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dixiedragon

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Took a knitting class this weekend at the John Campbell Folk School in NC - HIGHLY recommend this place for crafty folks! I get so much out of SMF that I want to joining a knitting forum. Any suggestions?
 

BattleGnome

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Ravelry.com

Nearly 5 million members can't be wrong ;)

The forums, pattern database, yarn database, and other randomness is expansive. The devoted programmer often responds to threads if there are issues and there's a master list of features for people to vote on for the next upgrades. That's not counting the zillion and one features to track your own projects.

(Can you tell it's one of my favorite sites)
 

dixiedragon

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signed up! It is a big place!

Can you recommend a very basic pattern for a soap bag? I just learned cast on, knit, purl, cast off. And how to fix a dropped stitch.
 
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amd

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My sister crocheted a soap bag for me at Thanksgiving. I love it for soap scraps, but I wouldn't recommend it for a full bar. Mine doesn't dry out completely in-between showers (most days I am the only person who showers in the downstairs bathroom) - I've tried hanging it and placing it on a wire rack for draining, but still wet and the soap is mushy. If I ever get finished with my soap scraps I'll be conducting more experimenting with getting the bag dry - including having my sister try different yarns. Although being a non-yarn educated person, I wouldn't even know where to start with that endeavor.

[side note: am I the only person who has five years worth of soap scraps saved in muslin bags??]
 

mrsserena

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http://www.ravelry.com/patterns/library/soap-sock

You'll need a set of size 6 double pointed needles. I use Lily Sugar 'n Cream yarn for these.

ETA: if you want one that dries out, I like Red Heart scrubby yarn. But I don't think I could knit with it, I crochet those.
 
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dixiedragon

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From here and from some Googling, I think soap bags are supposed to be 100% cotton. I am thinking that a loose weave, plus some form of tassel to wick off moisture, might help?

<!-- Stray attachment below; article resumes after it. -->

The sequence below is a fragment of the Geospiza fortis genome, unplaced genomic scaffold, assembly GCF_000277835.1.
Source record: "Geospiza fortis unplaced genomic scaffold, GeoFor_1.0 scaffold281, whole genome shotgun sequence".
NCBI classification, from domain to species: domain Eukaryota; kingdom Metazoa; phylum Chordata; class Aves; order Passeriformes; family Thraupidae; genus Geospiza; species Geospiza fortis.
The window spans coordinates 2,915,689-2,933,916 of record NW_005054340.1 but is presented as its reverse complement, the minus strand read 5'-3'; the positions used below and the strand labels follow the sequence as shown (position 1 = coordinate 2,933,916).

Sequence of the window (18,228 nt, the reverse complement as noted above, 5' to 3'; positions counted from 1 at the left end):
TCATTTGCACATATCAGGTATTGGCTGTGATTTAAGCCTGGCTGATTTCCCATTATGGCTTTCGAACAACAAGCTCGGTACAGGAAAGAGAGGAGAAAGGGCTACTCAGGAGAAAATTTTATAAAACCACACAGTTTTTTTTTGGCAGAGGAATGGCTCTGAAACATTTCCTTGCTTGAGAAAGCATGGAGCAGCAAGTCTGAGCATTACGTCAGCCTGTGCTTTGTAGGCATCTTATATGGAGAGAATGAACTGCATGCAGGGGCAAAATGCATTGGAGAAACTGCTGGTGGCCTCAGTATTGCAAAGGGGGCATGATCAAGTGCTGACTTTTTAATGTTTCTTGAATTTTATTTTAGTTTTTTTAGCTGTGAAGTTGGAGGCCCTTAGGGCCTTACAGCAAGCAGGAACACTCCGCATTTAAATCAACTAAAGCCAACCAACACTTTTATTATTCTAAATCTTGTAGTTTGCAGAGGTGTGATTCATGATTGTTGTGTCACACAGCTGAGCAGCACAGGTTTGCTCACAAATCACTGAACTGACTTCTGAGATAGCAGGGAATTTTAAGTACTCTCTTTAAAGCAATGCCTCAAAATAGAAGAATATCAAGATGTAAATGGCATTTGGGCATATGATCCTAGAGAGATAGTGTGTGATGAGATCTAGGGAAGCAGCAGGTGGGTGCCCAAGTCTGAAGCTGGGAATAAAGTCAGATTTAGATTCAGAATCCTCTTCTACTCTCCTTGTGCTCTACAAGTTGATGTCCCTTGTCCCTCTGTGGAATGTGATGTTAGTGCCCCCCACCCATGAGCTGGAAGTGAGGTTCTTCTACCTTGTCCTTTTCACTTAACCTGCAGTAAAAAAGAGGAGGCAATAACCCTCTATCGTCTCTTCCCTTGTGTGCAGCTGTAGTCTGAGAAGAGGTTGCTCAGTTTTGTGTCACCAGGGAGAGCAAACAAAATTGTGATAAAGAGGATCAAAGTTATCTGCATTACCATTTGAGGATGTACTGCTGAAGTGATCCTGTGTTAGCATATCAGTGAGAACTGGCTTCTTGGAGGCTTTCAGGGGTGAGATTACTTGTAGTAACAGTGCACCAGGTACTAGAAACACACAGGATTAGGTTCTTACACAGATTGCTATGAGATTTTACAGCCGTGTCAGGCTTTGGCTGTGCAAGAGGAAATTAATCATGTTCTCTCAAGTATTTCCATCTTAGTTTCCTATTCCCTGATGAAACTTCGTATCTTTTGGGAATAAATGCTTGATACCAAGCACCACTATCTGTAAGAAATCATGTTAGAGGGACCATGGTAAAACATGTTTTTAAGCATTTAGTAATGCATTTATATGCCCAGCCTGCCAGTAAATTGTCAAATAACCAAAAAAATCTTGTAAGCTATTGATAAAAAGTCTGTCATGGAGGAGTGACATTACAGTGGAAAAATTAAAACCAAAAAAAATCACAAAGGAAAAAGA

earlene

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I had some very fine mesh soap bags I bought on Amazon once, that I think actually dry out between uses. They're small and don't hold much, plus the netting-type mesh is very thin. I've given most of them away (new) with soap as gifts. But anything thicker than that always stays too wet for my taste. I had a soap bag made of hemp fabric, but the stitching was such poor quality, it came apart after a couple of uses. I didn't bother to fix it. I have not tried any hand knitted or crocheted soap bags, so cannot attest to their drying out ability.

I do use wool-felted soap, and the wool dries out between uses far better than the very-thick-double-or-triple-layer mesh soap bags I bought at WalMart. I thought that was quite interesting. So I believe fine wool (like for socks) would be perfect for knitted or crocheted soap bags. Of course some people are allergic to wool.
 

BattleGnome

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From here and from some Googling, I think soap bags are supposed to be 100% cotton. I am thinking that a loose weave, plus some form of tassel to wick off moisture, might help?
I've never really gotten cotton washcloths to dry between uses no matter the environment I've used them in. Cotton just absorbs too much in my opinion but it might also have a bit to do with gauge. I hate working with cotton so I keep putting off the testing I was planning with different percentages of cotton yarn.
 

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